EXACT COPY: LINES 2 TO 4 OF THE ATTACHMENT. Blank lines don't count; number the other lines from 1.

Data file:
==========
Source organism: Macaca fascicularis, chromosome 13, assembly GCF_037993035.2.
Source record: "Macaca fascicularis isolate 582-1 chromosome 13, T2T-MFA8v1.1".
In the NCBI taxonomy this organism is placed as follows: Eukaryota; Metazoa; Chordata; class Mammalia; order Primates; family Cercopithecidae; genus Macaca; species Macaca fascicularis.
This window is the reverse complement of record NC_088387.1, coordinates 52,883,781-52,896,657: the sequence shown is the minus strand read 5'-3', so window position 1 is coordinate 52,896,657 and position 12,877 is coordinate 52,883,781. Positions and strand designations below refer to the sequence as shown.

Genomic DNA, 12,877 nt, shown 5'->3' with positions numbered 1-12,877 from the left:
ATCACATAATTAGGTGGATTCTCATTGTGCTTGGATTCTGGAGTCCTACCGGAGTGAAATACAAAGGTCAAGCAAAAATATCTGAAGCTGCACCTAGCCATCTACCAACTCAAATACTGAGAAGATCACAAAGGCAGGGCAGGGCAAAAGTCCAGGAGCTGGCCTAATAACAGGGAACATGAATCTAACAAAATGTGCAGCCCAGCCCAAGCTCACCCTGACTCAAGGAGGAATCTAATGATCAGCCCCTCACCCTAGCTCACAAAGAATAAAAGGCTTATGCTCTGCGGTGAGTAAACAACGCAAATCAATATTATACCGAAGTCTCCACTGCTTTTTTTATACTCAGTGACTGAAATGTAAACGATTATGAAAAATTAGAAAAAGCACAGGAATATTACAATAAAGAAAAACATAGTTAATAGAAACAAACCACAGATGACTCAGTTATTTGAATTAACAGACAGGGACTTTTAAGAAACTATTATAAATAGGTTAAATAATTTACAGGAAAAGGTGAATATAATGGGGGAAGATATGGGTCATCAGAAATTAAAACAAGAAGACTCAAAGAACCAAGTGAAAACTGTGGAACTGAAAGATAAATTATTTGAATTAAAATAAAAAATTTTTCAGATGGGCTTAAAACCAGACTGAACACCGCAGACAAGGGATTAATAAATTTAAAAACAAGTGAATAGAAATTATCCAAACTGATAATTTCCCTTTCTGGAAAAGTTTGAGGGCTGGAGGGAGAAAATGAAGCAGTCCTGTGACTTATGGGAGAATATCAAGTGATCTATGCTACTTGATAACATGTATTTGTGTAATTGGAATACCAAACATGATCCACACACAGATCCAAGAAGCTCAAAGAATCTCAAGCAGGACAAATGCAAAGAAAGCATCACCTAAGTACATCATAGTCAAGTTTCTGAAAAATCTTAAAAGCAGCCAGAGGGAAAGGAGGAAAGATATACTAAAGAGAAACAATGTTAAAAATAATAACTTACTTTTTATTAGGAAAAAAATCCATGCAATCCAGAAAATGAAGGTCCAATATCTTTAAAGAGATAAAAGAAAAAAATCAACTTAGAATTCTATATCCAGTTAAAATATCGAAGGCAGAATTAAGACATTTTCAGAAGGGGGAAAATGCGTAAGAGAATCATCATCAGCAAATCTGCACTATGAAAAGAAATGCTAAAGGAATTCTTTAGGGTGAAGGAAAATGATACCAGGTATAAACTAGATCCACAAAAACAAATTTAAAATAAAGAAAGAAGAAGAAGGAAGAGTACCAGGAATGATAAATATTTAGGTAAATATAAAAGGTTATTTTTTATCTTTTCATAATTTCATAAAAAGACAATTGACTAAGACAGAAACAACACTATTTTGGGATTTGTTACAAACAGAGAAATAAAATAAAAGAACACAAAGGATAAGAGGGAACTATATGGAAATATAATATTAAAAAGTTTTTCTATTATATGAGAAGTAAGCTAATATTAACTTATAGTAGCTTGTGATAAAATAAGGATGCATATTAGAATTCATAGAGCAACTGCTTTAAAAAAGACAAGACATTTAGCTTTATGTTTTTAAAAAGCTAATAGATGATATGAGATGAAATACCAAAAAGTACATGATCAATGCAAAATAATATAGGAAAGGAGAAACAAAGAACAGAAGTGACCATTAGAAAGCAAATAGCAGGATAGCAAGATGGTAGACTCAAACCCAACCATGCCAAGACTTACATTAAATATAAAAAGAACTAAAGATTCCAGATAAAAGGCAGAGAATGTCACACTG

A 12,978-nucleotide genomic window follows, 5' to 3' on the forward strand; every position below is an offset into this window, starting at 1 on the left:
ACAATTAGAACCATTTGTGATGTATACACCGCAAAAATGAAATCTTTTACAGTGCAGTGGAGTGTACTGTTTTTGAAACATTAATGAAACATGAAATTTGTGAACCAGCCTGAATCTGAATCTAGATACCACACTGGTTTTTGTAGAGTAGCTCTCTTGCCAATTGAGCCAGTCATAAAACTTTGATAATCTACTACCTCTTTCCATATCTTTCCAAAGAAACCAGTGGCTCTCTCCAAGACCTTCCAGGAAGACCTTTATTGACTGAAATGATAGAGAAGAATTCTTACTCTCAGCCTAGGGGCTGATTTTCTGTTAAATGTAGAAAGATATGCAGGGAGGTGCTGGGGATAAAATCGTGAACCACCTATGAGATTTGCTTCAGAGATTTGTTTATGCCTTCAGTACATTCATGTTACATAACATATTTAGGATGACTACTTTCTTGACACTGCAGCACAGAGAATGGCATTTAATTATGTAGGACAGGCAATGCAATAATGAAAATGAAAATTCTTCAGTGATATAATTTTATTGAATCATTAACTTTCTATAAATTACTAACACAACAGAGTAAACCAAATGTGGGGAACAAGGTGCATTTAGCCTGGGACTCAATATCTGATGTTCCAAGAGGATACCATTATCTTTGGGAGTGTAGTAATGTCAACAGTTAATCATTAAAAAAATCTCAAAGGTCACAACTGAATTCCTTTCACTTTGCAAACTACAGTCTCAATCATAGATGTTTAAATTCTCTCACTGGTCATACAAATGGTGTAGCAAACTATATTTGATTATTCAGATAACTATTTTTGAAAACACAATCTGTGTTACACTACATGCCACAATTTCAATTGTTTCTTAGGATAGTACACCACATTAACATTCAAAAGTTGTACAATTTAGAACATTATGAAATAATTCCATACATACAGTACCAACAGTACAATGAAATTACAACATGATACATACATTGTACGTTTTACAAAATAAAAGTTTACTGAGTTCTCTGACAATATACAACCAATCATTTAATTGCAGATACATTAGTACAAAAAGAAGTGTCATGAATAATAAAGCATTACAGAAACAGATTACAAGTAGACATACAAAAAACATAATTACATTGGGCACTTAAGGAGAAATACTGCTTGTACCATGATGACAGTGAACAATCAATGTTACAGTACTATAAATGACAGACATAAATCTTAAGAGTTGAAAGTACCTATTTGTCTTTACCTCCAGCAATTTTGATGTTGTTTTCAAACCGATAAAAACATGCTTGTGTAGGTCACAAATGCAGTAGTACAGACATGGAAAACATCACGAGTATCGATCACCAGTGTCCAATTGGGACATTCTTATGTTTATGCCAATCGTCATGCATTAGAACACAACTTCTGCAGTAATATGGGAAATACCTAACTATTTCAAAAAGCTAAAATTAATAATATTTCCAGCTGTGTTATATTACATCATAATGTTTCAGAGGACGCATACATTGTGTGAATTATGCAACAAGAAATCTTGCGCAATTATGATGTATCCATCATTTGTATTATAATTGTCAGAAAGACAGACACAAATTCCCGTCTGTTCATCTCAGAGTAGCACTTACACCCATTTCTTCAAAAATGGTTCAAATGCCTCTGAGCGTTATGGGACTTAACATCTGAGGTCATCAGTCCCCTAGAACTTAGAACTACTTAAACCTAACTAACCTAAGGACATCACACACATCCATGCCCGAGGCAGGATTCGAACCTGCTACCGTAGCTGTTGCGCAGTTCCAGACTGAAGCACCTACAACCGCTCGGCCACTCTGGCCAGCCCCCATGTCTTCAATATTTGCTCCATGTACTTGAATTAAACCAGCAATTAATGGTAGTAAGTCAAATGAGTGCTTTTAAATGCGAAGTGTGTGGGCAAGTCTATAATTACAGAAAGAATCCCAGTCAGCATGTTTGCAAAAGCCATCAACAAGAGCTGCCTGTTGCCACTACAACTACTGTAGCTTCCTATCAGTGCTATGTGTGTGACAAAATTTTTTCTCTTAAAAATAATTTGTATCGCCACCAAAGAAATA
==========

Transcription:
Source record: "Macaca fascicularis isolate 582-1 chromosome 13, T2T-MFA8v1.1".
In the NCBI taxonomy this organism is placed as follows: Eukaryota; Metazoa; Chordata; class Mammalia; order Primates; family Cercopithecidae; genus Macaca; species Macaca fascicularis.
This window is the reverse complement of record NC_088387.1, coordinates 52,883,781-52,896,657: the sequence shown is the minus strand read 5'-3', so window position 1 is coordinate 52,896,657 and position 12,877 is coordinate 52,883,781. Positions and strand designations below refer to the sequence as shown.